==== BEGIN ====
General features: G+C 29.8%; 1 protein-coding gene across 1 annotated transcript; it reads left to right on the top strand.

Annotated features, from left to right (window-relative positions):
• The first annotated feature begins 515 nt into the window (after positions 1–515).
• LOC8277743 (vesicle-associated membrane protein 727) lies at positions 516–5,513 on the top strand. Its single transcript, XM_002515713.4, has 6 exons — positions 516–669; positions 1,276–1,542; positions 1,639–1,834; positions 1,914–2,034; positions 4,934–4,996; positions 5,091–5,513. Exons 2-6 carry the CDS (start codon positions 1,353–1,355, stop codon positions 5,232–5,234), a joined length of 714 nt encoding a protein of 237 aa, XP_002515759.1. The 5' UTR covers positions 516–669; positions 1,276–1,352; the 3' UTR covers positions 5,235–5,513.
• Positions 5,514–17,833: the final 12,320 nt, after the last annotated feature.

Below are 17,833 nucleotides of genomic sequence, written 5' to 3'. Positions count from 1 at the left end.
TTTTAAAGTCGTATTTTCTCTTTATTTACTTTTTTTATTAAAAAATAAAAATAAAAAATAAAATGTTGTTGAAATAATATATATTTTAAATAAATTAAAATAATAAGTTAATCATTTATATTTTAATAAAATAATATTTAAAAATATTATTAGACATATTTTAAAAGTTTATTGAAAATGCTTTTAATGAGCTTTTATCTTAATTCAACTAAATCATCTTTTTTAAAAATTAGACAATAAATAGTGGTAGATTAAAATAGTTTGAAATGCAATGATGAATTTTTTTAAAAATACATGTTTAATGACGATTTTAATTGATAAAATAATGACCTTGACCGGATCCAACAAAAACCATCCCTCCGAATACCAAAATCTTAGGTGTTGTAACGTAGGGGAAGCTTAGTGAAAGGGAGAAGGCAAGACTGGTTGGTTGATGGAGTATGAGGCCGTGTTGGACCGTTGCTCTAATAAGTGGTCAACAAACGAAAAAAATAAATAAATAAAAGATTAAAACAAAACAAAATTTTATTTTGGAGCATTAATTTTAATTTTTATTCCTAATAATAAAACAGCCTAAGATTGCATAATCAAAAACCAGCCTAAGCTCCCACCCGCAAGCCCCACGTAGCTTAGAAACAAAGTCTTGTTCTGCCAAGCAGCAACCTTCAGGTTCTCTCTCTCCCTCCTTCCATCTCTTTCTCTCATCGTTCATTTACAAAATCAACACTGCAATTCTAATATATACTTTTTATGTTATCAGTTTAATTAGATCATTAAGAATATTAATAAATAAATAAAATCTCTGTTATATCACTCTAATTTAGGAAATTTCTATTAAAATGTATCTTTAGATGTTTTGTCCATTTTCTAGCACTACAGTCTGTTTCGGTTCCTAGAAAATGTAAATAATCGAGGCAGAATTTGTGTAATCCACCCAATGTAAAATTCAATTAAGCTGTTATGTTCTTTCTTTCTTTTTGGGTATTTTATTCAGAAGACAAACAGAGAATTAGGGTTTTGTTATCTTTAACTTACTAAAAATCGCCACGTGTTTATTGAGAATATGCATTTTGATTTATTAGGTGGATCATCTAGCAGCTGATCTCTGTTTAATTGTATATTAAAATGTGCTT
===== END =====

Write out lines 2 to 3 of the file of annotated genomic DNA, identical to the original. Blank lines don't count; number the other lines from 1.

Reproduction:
Annotated features, from left to right (window-relative positions):
• The first annotated feature begins 515 nt into the window (after positions 1–515).